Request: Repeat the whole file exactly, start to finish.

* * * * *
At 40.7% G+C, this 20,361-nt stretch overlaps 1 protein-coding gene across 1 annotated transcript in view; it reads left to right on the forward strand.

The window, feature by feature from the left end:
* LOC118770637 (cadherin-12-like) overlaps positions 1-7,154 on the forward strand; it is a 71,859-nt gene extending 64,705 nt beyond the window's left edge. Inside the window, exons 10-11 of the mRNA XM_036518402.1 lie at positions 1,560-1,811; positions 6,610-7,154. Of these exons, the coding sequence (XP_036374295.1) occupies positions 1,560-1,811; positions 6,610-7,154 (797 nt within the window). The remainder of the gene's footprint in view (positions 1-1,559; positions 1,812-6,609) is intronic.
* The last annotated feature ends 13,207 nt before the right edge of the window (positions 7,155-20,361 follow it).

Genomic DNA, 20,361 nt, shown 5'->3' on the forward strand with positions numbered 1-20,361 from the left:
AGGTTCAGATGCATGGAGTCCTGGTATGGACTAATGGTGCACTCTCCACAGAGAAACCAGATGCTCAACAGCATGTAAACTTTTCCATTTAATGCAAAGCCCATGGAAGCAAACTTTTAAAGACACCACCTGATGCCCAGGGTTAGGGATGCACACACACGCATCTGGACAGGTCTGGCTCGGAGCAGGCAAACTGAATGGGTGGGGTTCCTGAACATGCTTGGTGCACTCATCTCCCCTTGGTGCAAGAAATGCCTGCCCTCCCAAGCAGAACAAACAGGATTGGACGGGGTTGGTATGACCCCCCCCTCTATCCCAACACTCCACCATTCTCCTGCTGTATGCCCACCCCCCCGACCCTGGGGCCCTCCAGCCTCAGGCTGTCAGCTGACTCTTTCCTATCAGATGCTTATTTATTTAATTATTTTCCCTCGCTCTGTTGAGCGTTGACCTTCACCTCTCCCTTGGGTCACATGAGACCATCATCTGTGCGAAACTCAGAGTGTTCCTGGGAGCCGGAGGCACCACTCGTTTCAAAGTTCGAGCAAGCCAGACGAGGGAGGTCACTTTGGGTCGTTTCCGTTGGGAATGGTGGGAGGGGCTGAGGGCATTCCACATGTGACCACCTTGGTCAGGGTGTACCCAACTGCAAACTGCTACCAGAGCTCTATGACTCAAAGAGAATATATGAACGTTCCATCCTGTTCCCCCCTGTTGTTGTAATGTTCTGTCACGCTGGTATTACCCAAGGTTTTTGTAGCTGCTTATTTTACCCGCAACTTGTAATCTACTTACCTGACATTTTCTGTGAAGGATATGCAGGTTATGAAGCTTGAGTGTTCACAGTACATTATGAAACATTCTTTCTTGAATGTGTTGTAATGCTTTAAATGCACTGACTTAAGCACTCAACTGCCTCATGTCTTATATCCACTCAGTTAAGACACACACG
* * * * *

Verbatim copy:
At 40.7% G+C, this 20,361-nt stretch overlaps 1 protein-coding gene across 1 annotated transcript in view; it reads left to right on the forward strand.

The window, feature by feature from the left end:
* LOC118770637 (cadherin-12-like) overlaps positions 1-7,154 on the forward strand; it is a 71,859-nt gene extending 64,705 nt beyond the window's left edge. Inside the window, exons 10-11 of the mRNA XM_036518402.1 lie at positions 1,560-1,811; positions 6,610-7,154. Of these exons, the coding sequence (XP_036374295.1) occupies positions 1,560-1,811; positions 6,610-7,154 (797 nt within the window). The remainder of the gene's footprint in view (positions 1-1,559; positions 1,812-6,609) is intronic.
* The last annotated feature ends 13,207 nt before the right edge of the window (positions 7,155-20,361 follow it).

Genomic DNA, 20,361 nt, shown 5'->3' on the forward strand with positions numbered 1-20,361 from the left:
AGGTTCAGATGCATGGAGTCCTGGTATGGACTAATGGTGCACTCTCCACAGAGAAACCAGATGCTCAACAGCATGTAAACTTTTCCATTTAATGCAAAGCCCATGGAAGCAAACTTTTAAAGACACCACCTGATGCCCAGGGTTAGGGATGCACACACACGCATCTGGACAGGTCTGGCTCGGAGCAGGCAAACTGAATGGGTGGGGTTCCTGAACATGCTTGGTGCACTCATCTCCCCTTGGTGCAAGAAATGCCTGCCCTCCCAAGCAGAACAAACAGGATTGGACGGGGTTGGTATGACCCCCCCCTCTATCCCAACACTCCACCATTCTCCTGCTGTATGCCCACCCCCCCGACCCTGGGGCCCTCCAGCCTCAGGCTGTCAGCTGACTCTTTCCTATCAGATGCTTATTTATTTAATTATTTTCCCTCGCTCTGTTGAGCGTTGACCTTCACCTCTCCCTTGGGTCACATGAGACCATCATCTGTGCGAAACTCAGAGTGTTCCTGGGAGCCGGAGGCACCACTCGTTTCAAAGTTCGAGCAAGCCAGACGAGGGAGGTCACTTTGGGTCGTTTCCGTTGGGAATGGTGGGAGGGGCTGAGGGCATTCCACATGTGACCACCTTGGTCAGGGTGTACCCAACTGCAAACTGCTACCAGAGCTCTATGACTCAAAGAGAATATATGAACGTTCCATCCTGTTCCCCCCTGTTGTTGTAATGTTCTGTCACGCTGGTATTACCCAAGGTTTTTGTAGCTGCTTATTTTACCCGCAACTTGTAATCTACTTACCTGACATTTTCTGTGAAGGATATGCAGGTTATGAAGCTTGAGTGTTCACAGTACATTATGAAACATTCTTTCTTGAATGTGTTGTAATGCTTTAAATGCACTGACTTAAGCACTCAACTGCCTCATGTCTTATATCCACTCAGTTAAGACACACACG